I was listening to Alec Baldwin’s “Here’s the Thing” podcast the other day. It’s a great podcast in a conversational interview style.

Baldwin was interviewing Billy Joel. Aside from Baldwin’s generally good-natured interview style, this one was especially good because Joel and Baldwin are both from the same part of the world: working-class New York City. So they had a lot in common to laugh about.

But the thing that struck me is that while they were talking about Joel’s career in music, so many of the songs that everyone knows weren’t really hits. Even songs that everyone of a certain age can sing along to.

It used to be, way back when, that songs would get played on this thing called the radio. The songs weren’t chosen by an algorithm or anything fancy like that. They were chosen by individual disk jockeys playing the music. Sometimes, if people called in enough, they’d play songs by request.

Hit songs weren’t determined by radio play. They were determined by sales. Cold hard cash.

A song that got a lot of play on the radio but didn’t get a lot of sales is called a “turntable hit.” Lots of people heard the song but it didn’t sell a lot of copies.

Billy Joel noted that most of his most famous songs weren’t actual hits. They didn’t sell through. They were turntable hits.

The phenomenon of the turntable hit happens because we tend to use radio plays as a key performance indicator for sales of music. Instead of measuring the important thing — record sales — directly, we measure something a little easier: how often it gets played on the radio.

The problem is that sometimes the key performance indicator doesn’t match up with what we want to be measuring. Sometimes we choose to measure what is easy to measure instead of what we should be measuring.

It’s dangerous to do this, for a business just as much as for a musical career. We can chase something because it’s easy but not get what we want.

Digital marketing is fraught with a “turntable hits” style of thinking.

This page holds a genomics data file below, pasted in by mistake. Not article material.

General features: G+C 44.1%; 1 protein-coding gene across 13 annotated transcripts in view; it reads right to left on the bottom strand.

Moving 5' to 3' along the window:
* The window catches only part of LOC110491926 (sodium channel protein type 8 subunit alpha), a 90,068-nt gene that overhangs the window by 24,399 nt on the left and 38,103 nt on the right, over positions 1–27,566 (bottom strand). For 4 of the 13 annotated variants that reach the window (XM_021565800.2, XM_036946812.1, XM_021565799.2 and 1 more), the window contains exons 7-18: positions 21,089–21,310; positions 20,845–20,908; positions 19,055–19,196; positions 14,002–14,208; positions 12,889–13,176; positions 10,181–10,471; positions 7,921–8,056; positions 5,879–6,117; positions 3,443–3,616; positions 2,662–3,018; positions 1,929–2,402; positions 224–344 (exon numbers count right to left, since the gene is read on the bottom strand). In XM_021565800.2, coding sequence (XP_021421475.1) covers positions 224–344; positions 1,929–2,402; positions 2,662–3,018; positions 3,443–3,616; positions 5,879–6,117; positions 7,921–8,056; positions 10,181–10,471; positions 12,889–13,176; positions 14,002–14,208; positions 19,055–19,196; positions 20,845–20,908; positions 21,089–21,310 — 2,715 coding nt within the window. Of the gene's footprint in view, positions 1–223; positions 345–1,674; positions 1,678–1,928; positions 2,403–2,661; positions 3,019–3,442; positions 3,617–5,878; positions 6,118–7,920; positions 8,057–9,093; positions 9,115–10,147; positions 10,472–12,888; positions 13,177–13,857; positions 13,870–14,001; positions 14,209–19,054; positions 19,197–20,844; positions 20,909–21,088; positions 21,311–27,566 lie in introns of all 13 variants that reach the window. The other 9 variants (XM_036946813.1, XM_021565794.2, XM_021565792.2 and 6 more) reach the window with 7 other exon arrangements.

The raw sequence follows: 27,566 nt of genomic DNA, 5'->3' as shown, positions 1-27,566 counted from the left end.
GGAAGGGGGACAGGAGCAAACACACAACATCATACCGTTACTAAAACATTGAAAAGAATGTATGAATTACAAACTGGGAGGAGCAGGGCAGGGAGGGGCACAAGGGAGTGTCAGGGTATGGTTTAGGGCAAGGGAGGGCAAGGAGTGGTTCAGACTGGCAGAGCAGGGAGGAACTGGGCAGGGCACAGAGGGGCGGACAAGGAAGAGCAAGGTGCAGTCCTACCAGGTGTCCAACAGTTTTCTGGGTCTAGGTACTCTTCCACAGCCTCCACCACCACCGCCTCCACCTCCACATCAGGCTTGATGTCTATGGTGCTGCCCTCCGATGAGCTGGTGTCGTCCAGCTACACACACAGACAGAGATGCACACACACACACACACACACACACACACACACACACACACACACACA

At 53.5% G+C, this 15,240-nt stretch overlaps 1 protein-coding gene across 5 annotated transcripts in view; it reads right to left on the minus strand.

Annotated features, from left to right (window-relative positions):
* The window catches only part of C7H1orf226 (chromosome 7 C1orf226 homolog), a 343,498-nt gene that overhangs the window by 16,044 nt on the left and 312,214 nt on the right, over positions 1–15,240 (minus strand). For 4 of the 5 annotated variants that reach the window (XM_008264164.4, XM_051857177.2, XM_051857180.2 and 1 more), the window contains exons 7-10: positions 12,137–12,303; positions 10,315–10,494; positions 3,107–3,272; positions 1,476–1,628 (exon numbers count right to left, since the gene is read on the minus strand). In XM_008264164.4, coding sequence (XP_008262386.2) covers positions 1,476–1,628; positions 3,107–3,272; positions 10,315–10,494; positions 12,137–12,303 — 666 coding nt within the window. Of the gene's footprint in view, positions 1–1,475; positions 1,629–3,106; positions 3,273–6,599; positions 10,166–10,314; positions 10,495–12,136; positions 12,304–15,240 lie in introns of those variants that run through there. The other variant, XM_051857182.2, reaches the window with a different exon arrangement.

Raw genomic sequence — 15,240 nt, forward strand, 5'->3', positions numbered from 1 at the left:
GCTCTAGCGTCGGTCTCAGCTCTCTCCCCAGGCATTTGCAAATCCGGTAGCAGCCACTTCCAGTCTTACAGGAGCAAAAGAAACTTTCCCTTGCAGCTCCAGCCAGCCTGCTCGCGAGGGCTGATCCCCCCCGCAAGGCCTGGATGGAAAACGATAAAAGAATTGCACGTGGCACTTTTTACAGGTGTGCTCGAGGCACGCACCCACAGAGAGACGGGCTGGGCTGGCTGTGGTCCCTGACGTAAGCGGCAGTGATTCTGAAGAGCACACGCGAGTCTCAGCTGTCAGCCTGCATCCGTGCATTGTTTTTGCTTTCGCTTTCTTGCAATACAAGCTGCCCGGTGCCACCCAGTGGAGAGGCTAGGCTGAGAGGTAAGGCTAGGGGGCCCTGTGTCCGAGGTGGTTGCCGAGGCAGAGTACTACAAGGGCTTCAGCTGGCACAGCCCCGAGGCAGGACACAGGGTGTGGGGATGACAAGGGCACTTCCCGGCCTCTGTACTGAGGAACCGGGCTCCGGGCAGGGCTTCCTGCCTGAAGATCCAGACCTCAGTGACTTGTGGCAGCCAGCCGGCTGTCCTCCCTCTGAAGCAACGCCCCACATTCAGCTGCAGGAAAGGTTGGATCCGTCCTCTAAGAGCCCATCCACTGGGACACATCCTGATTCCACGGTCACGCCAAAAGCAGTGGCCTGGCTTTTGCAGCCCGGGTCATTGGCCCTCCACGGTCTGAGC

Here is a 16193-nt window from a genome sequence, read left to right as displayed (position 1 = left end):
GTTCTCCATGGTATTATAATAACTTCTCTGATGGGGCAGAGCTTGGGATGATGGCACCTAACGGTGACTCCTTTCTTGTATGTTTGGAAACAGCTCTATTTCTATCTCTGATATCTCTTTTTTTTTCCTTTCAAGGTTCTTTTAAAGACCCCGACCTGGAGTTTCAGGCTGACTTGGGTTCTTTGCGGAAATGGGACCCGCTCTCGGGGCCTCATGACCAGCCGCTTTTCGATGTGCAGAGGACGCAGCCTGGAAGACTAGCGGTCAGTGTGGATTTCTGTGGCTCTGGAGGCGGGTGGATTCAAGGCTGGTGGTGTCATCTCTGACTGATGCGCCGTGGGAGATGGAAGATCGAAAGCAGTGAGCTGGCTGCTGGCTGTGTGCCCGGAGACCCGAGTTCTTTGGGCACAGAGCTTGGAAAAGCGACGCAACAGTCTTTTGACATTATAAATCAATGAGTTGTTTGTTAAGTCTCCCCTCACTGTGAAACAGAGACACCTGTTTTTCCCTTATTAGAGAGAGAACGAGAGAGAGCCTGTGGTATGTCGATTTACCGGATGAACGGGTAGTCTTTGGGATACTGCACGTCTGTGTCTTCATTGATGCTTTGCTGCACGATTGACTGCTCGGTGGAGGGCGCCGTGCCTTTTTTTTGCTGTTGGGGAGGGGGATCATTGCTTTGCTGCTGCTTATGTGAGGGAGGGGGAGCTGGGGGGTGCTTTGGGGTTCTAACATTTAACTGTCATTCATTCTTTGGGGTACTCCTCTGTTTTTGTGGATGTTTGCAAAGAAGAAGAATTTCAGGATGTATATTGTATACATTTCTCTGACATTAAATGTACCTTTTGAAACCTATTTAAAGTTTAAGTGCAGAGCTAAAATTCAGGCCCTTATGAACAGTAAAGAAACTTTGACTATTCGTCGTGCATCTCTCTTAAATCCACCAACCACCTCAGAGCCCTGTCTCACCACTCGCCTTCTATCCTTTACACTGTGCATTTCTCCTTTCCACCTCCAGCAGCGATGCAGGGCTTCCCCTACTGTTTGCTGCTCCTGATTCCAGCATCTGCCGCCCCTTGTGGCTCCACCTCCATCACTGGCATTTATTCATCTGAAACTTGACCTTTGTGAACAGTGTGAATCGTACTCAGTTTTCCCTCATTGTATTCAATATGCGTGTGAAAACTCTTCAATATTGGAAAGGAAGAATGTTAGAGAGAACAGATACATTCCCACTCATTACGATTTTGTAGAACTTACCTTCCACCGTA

Instead of measuring whether people truly care about our brand, we measure how many times they click “like” on Facebook.

Instead of measuring whether a channel delivers customers, we measure traffic volume.

Instead of getting the people working the phones and meetings to report honestly on their ability to be helpful to people who contact via digital sources, we just count goal completions online.

By using one metric as a stand-in for what we want to achieve, we may be creating our own turntable hits. And like Alec Baldwin (and myself), be very surprised to learn that “Piano Man” wasn’t a hit song even though everyone I know can sing at least one verse of it, given the proper lead-in.

[Editor’s note: According to billboard.com, the song “Piano Man,” from Billy Joel’s 1973 debut album of the same name, was a top 40 radio hit when it was released as a single. Joel’s 1977 album, “The Stranger,” produced four top 40 singles and sold 7 million copies over two decades.]

An example that I encountered earlier this week was a situation where a website was receiving far more traffic from Facebook than from nonbranded Google search. In other words, more people were entering the website by way of Facebook than they were from topic terms — things that didn’t have the company name — in Google search.

One way of looking at that would be to say: “Why bother with SEO? Facebook is delivering more traffic and is cheaper than doing SEO work.”

That’s a reasonable thing to consider.

But by moving the measurement just a little further — manually calculating how many visitors arrive after applying the bounce rate — it was quite clear that the Facebook traffic didn’t look at enough pages or the right pages to be considered genuinely interested in doing the thing the website was built to do: look at property and connect a customer to an agent.

By paying attention to the turntable metric, the site owner might give up on the part of traffic generation that was working to generate sales in favor of a metric that isn’t.

This sort of thing happens across all metrics. And to make it worse, one company’s actual metric is another’s turntable metric.

The important thing to remember is that these things exist: turntable metrics, key performance indicators, vanity metrics. As long as you know what they are, then you can use them to generate insights relevant to your own business.

Gahlord Dewald is the president and janitor of Thoughtfaucet, a strategic creative services company in Burlington, Vt.

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